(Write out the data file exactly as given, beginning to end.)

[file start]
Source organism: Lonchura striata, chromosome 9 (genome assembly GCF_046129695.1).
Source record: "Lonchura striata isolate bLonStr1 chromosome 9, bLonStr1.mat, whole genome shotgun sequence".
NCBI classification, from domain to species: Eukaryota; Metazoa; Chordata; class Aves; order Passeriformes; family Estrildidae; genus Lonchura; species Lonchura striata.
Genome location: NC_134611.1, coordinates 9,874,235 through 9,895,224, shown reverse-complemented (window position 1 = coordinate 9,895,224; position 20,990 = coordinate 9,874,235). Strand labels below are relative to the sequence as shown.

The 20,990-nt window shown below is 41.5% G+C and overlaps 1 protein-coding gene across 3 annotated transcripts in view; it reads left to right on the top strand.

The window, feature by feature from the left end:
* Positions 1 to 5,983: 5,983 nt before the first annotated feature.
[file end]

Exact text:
Source organism: Lonchura striata, chromosome 9 (genome assembly GCF_046129695.1).
Source record: "Lonchura striata isolate bLonStr1 chromosome 9, bLonStr1.mat, whole genome shotgun sequence".
NCBI classification, from domain to species: Eukaryota; Metazoa; Chordata; class Aves; order Passeriformes; family Estrildidae; genus Lonchura; species Lonchura striata.
Genome location: NC_134611.1, coordinates 9,874,235 through 9,895,224, shown reverse-complemented (window position 1 = coordinate 9,895,224; position 20,990 = coordinate 9,874,235). Strand labels below are relative to the sequence as shown.

The 20,990-nt window shown below is 41.5% G+C and overlaps 1 protein-coding gene across 3 annotated transcripts in view; it reads left to right on the top strand.

The window, feature by feature from the left end:
* Positions 1 to 5,983: 5,983 nt before the first annotated feature.